Since the coronavirus pandemic began, children across Canada have been pulled from schools and daycares, forced to isolate from their peers. And now that summer has hit, many day camps have turned to the internet with digital activities to keeps kids entertained.
Socialization is an important part of growing up but the pandemic brought that to a quick halt, leaving many parents wondering if their children are deprived of an important developmental step — peer-to-peer interaction.
Jennifer Davidson, who lives in Toronto, said she’s worried her eight-month-old baby is not getting proper socialization.
Before the pandemic hit, she kept busy with her baby and would go to music lessons and meet-ups at the library for socialization. But that’s now changed.
“Early on in the self-isolation, I’m not sure he even realized there were other people than mom and dad,” Davidson said. “He would just stare at the odd person he saw, like the doctor. Now, at least with the 10-person bubble, he has seen his grandparents and aunt and uncle.
“But other than ‘the baby in the mirror,’ he is not interacting with any other babies or kids and I don’t know what that will mean for him, especially since we have no clue how long this will go on.”
Davidson isn’t the only parent who is worried about the impacts of isolation on children.
On Thursday, Statistics Canada released a survey detailing the effects of the COVID-19 pandemic on children and families. It found that almost three-quarters of participants were very or extremely concerned about their children’s opportunities to socialize with friends.
And more than half of the participants were very or extremely concerned about their children’s loneliness or social isolation.
Child psychologist Dr. Mary Alvord said there’s a reason to be concerned about social isolation during the pandemic, as socialization is crucial to a child’s development.
“The world just sort of stopped,” Alvord said. “And it really affected many children negatively in terms of not being able to see their friends … and even family members like grandparents and cousins.”
“But kids are resilient and people are getting creative with having in-person get-togethers but with physical distancing,” added Alvord, who co-authored the book Resilience Builder Program for Children and Adolescents.
‘It’s important for children to be socially engaged’
Kenneth Rubin, a professor of human development and quantitative methodology at the University of Maryland, said it’s always important for children to engage in social interaction.
“Of course from birth, most interactions will be with the child’s parents. But these interactions set the stage for the child’s development of attachment relationships,” he said. “In a nutshell, it’s important for children to be socially engaged from the get-go.”
He said it’s still too early to tell whether children and babies will feel the effects of isolation during the pandemic.
Researchers are just beginning to gather data on how the pandemic will affect the relationships of kids and their peers. It’s still too early to know how this will impact children years down the road, Alvord agreed, as these are unprecedented times.
“But what I have seen is sadness – especially at the beginning,” she said.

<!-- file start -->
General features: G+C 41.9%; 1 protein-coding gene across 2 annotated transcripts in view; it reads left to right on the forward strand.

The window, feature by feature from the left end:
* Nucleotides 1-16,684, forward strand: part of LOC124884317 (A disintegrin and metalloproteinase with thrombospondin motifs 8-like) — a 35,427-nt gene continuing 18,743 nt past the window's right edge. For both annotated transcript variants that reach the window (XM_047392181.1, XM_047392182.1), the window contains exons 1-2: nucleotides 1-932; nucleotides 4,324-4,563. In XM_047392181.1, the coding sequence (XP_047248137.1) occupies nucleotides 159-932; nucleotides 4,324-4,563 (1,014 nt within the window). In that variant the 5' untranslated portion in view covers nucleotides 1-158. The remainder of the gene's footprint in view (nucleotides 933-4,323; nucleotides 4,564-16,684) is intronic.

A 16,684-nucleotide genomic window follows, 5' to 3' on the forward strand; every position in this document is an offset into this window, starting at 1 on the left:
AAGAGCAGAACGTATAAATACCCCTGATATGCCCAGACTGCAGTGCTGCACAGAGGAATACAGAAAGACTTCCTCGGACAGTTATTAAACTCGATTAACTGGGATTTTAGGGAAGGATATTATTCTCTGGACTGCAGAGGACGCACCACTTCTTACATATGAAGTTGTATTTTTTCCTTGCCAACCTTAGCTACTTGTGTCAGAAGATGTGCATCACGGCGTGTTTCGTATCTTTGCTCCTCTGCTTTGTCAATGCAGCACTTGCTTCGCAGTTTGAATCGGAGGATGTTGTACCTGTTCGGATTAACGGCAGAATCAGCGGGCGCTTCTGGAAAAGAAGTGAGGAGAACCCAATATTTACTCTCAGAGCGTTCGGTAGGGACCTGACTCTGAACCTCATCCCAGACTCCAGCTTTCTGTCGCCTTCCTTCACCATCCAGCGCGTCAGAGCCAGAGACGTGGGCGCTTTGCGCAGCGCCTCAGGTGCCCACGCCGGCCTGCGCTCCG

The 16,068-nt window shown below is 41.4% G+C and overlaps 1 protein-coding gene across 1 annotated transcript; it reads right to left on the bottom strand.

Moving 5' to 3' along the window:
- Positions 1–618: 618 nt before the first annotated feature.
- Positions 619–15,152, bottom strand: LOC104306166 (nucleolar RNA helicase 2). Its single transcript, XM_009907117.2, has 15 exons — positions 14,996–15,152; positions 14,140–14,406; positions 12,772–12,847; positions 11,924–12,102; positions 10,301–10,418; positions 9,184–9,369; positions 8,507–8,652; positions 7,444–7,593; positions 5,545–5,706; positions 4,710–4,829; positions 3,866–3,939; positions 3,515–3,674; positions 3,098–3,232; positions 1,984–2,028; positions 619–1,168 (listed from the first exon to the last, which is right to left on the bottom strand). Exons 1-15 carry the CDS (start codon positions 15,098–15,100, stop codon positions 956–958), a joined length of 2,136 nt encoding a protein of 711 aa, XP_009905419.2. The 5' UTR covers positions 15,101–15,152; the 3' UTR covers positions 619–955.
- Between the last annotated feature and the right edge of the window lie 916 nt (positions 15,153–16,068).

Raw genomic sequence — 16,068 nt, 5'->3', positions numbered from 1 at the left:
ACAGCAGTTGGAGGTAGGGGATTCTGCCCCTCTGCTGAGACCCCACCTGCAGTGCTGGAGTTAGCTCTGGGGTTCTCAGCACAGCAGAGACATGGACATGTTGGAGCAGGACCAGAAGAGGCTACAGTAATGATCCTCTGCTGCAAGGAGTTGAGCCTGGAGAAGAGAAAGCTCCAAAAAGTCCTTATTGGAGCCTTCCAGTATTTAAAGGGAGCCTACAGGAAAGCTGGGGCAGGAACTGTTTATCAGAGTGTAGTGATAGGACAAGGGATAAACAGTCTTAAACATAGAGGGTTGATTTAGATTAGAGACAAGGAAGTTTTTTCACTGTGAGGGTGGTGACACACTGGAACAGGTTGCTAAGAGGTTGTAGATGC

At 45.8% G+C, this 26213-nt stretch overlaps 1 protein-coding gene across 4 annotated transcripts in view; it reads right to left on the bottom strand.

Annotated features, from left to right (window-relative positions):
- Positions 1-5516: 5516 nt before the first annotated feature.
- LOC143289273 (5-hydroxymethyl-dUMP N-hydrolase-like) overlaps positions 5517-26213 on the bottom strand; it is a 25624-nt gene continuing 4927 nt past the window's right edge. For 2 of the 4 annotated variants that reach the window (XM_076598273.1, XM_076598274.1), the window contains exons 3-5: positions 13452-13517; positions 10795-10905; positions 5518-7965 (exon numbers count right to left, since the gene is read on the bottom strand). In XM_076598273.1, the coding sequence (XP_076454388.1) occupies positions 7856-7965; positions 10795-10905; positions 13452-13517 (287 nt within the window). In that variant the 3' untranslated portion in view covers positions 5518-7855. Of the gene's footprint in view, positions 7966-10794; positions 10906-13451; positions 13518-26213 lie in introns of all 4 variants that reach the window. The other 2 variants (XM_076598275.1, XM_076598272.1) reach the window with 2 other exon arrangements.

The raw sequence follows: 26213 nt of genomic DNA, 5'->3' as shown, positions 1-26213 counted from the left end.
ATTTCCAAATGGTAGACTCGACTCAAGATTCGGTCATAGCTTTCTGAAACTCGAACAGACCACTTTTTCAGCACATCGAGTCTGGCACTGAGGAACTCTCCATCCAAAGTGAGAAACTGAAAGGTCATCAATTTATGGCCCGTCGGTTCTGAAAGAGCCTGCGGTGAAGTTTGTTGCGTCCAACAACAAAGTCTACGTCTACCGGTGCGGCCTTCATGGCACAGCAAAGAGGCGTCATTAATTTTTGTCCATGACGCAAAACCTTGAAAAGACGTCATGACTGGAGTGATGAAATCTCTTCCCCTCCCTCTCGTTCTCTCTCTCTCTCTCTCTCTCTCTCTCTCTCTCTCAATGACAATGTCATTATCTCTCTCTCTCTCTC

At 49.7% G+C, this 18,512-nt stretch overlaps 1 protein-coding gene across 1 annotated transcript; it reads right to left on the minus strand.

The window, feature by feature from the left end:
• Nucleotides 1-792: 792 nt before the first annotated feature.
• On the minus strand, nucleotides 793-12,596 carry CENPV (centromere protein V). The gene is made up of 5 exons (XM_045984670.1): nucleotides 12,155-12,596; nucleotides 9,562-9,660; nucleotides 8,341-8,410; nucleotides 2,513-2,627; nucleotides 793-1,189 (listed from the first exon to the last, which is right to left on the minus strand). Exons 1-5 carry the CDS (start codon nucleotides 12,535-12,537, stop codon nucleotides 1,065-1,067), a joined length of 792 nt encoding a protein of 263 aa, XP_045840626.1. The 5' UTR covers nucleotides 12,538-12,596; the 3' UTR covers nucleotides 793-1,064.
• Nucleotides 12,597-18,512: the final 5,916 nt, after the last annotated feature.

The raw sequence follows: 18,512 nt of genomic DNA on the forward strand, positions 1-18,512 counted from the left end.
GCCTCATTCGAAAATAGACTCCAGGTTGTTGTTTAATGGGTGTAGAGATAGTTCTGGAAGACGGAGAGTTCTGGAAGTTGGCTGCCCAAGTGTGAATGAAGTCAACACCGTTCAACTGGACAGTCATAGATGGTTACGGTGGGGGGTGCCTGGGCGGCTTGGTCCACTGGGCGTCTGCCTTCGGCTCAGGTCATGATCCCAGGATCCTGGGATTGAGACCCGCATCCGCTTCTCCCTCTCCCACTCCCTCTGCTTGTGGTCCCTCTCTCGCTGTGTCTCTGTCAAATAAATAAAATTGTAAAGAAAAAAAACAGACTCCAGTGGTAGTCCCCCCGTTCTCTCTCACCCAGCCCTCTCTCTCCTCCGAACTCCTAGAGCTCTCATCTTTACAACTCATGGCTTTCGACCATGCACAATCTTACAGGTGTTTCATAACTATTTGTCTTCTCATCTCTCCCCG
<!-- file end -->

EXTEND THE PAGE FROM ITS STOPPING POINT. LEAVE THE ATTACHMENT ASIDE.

Since the pandemic started, Alvord has offered therapy sessions for children online, and she said she continues to “hear about sadness turning into depression because kids are feeling isolated and so restricted.”
“This is a huge void for children,” she said, explaining that children learn about how to reciprocate relationships, respect other opinions and maintain a conversation through peer interaction.
Isolation from a peer group, even as early as their preschools years, can have an enormous effect on children’s development of social competence and social relationships, Rubin explained.
For example, when children are in preschool they learn through peer interaction (such as conversation and disagreement) that others may view the world differently than them.
“We refer to this ability to understand others’ perspectives, viewpoints and emotions as ‘theory of mind.’ Children who develop these social-cognitive ‘mind-reading’ skills are more altruistic, empathetic, and kind to others than those who fail to develop an understanding of others’ thoughts,” he said.
Rubin noted that although it may be too early to tell how COVID-19 may impact children, it could be that kids who are more introverted may fare well during isolation. And children who are more social may suffer from a lack of social contact with peers.
“One can make some guesses … and a good bet would be that continued isolation from peers will not enable the development of social cognitive skills and socially competent behaviour. Consequently, the quality of the relationships that these children will have with age-mates may be compromised,” he explained.
What can parents do?
Alvord reassured parents that it’s not all doom and gloom and to take this pandemic as a chance to get creative with their kids’ social interaction.
“It’s not like the bubonic plague where people were truly isolated. We are physically isolated, but not 100 per cent as we have the internet.”
Children as young as 12 months can FaceTime with their grandparents and recognize faces and smile, she said.
“Games are a great way to teach children how to take turns and share, and a lot of that can be replicated virtually,” she said. “Kids can play Battleship online, charades and card games with their friends.”
She said parents can even start trying to socialize their children in “little bubbles” as long as they feel safe.